Hire a Veteran and Win the War on Taxes

Save Taxes VeteranEmployers Who Hire Veterans Get Tax Breaks

By Blake Christian, CPA, MBT and Chuck Swenson, CPA, PHD

Much is being written and debated regarding getting our troops back home as quickly and safely as possible.  Regardless of your political leanings, or specific timetable for the troops to return, we can all agree that once these brave men and women return home, we owe them the opportunity to find good jobs and assist them in starting or resuming their careers.

While business owners should make every effort to assist these returning veterans by giving them jobs, there are a number of federal and state tax incentives that should provide an added reason to give them top priority in the job market.

Currently, 26 states offer partial, or total exclusions, from state-level taxes for combat and/or other military compensation paid to troops/reserves.  The five states offering outright tax exemption for military pay include:  Illinois, Michigan, Montana, Arizona and Tennessee.  Certain federal changes over the past few years also allow more flexibility for the military in funding IRA’s and claiming the Child Care Credit.     

Hire VeteransFederal tax benefits for hiring many veterans are available to business owners in any state.  The federal benefits are available under the Work Opportunity Tax Credit (WOTC) Program.  There is up to a $2400 credit if:

  • A veteran who is a member of a family that has received Food Stamps for at least 3 consecutive months in the 15 months prior to the date of hire; or
  • A person with disability who is participating in a vocational rehabilitation program through US Veteran’s Administration.

There is also a WOTC credit of up to $4800 for veterans entitled to compensation for a service-connected disability who:

  • were hired within 1 year of having been discharged, or released from activity duty,    OR
  • who has been unemployed for any 6 of the last 12 months

Employers hiring multiple WOTC qualified employees can make a significant dent in their federal income taxes.  These benefits are explained and claimed on IRS Form 5884.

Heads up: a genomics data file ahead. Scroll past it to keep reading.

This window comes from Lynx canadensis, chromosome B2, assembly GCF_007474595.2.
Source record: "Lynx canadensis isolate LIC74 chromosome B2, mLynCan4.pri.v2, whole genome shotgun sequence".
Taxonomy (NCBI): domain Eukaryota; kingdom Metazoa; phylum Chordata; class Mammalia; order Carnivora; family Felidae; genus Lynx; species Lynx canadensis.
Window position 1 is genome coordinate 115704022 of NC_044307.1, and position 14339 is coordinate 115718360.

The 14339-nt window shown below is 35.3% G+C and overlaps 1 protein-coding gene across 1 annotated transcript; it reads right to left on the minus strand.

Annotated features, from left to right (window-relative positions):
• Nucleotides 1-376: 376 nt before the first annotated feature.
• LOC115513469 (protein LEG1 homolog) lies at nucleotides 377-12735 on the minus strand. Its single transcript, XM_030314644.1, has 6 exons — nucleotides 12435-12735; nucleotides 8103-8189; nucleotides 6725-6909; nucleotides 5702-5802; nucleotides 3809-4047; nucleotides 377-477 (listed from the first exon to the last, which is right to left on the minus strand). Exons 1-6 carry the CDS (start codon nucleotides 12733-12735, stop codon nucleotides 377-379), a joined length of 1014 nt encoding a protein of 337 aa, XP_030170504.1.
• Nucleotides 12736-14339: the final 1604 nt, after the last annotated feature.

In addition to the federal WOTC program, 39 states, including California, have state-sponsored Enterprise Zone Programs.  A few of these state programs allow employers to claim credits for a portion of employee wages paid to veterans.  For example, California has a very large veteran population, and their state Enterprise Zone Program entitles employers that hire Vietnam-era veterans, or men and women who have been in the Armed Services/Reserves in the last 48 months, to claim up to 50% of the first $22,600 of W-2 wages as a tax credit during the first 12-month employment period.  Provided the employee continues employment, a 40%, 30%, 20% and 10% credit is allowed for years two through five, resulting in a cumulative credit of over $35,000 over the five-year employment period (some California EZ websites have not been updated and they erroneously list a different amount).  Illinois and Arizona also allow credits for hiring veterans; however, the dollar amounts are only in the hundreds of dollars per employee.

While the programs vary from state to state, most of these credit programs also allow employer-level credits for employees (including veterans) who live in specified census tracts with higher than average poverty rates, were unemployed at some point prior to being hired, or if they were receiving some form of government assistance (e.g., food stamps, welfare, etc.) at the time of hire.

While the federal WOTC program will entitle businesses located in any region to benefit from hiring certain veterans, those states with Enterprise Programs that provide credits for hiring veterans also generally require the business that hires the veteran (or other “qualified” employee) to be located in specified incentive Zones. 

Other federal and state benefits, including training funds, tuition reductions, and the aforementioned military pay exemptions, are also available in many states.

Other incentives which may benefit veterans include:

  • Federal Welfare-to-Work (WtW) Hiring Credit-Up to $8,500 over a two-year employment period if the employee was receiving welfare benefits prior to finding employment.
  • Mentor-Protégé Program-Allows certain government contractors reimbursements for training/incidental costs associated with training physically challenged veterans.

The process for documenting these benefits is fairly straightforward.  Generally, the CPA or taxpayer simply: